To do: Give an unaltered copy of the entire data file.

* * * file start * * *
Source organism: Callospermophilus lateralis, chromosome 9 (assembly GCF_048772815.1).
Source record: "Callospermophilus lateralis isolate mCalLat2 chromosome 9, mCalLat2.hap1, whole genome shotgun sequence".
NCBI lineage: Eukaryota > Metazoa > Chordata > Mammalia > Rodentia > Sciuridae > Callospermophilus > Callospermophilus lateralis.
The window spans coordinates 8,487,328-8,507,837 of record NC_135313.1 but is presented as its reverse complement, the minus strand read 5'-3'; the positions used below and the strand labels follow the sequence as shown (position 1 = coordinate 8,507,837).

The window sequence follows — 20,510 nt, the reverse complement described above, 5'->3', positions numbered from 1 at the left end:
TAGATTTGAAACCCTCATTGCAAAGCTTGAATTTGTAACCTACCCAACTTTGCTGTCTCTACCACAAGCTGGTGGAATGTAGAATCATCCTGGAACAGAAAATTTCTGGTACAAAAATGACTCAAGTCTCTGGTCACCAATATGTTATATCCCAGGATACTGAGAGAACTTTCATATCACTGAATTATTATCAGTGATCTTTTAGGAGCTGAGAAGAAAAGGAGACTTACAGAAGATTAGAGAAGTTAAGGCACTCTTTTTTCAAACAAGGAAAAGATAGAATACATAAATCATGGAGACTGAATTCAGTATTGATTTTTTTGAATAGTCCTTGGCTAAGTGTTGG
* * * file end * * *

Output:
Source organism: Callospermophilus lateralis, chromosome 9 (assembly GCF_048772815.1).
Source record: "Callospermophilus lateralis isolate mCalLat2 chromosome 9, mCalLat2.hap1, whole genome shotgun sequence".
NCBI lineage: Eukaryota > Metazoa > Chordata > Mammalia > Rodentia > Sciuridae > Callospermophilus > Callospermophilus lateralis.
The window spans coordinates 8,487,328-8,507,837 of record NC_135313.1 but is presented as its reverse complement, the minus strand read 5'-3'; the positions used below and the strand labels follow the sequence as shown (position 1 = coordinate 8,507,837).

The window sequence follows — 20,510 nt, the reverse complement described above, 5'->3', positions numbered from 1 at the left end:
TAGATTTGAAACCCTCATTGCAAAGCTTGAATTTGTAACCTACCCAACTTTGCTGTCTCTACCACAAGCTGGTGGAATGTAGAATCATCCTGGAACAGAAAATTTCTGGTACAAAAATGACTCAAGTCTCTGGTCACCAATATGTTATATCCCAGGATACTGAGAGAACTTTCATATCACTGAATTATTATCAGTGATCTTTTAGGAGCTGAGAAGAAAAGGAGACTTACAGAAGATTAGAGAAGTTAAGGCACTCTTTTTTCAAACAAGGAAAAGATAGAATACATAAATCATGGAGACTGAATTCAGTATTGATTTTTTTGAATAGTCCTTGGCTAAGTGTTGG